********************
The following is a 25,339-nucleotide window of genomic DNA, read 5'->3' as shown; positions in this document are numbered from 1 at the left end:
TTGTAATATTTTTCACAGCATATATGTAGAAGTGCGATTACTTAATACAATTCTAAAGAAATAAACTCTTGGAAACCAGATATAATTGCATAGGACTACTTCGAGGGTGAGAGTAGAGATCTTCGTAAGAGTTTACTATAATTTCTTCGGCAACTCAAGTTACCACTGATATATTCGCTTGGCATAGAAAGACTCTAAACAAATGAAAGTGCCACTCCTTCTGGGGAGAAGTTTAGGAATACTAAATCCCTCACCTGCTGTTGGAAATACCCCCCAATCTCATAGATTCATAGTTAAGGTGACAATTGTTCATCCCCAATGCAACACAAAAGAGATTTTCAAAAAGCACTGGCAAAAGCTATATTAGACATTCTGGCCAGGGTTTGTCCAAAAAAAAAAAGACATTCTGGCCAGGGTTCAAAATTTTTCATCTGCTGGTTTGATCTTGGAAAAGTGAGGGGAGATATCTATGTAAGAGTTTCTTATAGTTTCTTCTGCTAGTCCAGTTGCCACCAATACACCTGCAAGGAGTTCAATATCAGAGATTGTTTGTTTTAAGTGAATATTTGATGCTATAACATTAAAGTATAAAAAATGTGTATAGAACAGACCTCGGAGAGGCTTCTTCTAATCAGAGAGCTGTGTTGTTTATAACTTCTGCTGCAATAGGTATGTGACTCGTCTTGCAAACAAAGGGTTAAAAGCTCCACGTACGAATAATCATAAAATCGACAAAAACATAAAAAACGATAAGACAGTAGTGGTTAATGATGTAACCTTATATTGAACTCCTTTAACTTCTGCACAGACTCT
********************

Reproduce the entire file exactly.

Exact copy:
The following is a 25,339-nucleotide window of genomic DNA, read 5'->3' as shown; positions in this document are numbered from 1 at the left end:
TTGTAATATTTTTCACAGCATATATGTAGAAGTGCGATTACTTAATACAATTCTAAAGAAATAAACTCTTGGAAACCAGATATAATTGCATAGGACTACTTCGAGGGTGAGAGTAGAGATCTTCGTAAGAGTTTACTATAATTTCTTCGGCAACTCAAGTTACCACTGATATATTCGCTTGGCATAGAAAGACTCTAAACAAATGAAAGTGCCACTCCTTCTGGGGAGAAGTTTAGGAATACTAAATCCCTCACCTGCTGTTGGAAATACCCCCCAATCTCATAGATTCATAGTTAAGGTGACAATTGTTCATCCCCAATGCAACACAAAAGAGATTTTCAAAAAGCACTGGCAAAAGCTATATTAGACATTCTGGCCAGGGTTTGTCCAAAAAAAAAAAGACATTCTGGCCAGGGTTCAAAATTTTTCATCTGCTGGTTTGATCTTGGAAAAGTGAGGGGAGATATCTATGTAAGAGTTTCTTATAGTTTCTTCTGCTAGTCCAGTTGCCACCAATACACCTGCAAGGAGTTCAATATCAGAGATTGTTTGTTTTAAGTGAATATTTGATGCTATAACATTAAAGTATAAAAAATGTGTATAGAACAGACCTCGGAGAGGCTTCTTCTAATCAGAGAGCTGTGTTGTTTATAACTTCTGCTGCAATAGGTATGTGACTCGTCTTGCAAACAAAGGGTTAAAAGCTCCACGTACGAATAATCATAAAATCGACAAAAACATAAAAAACGATAAGACAGTAGTGGTTAATGATGTAACCTTATATTGAACTCCTTTAACTTCTGCACAGACTCT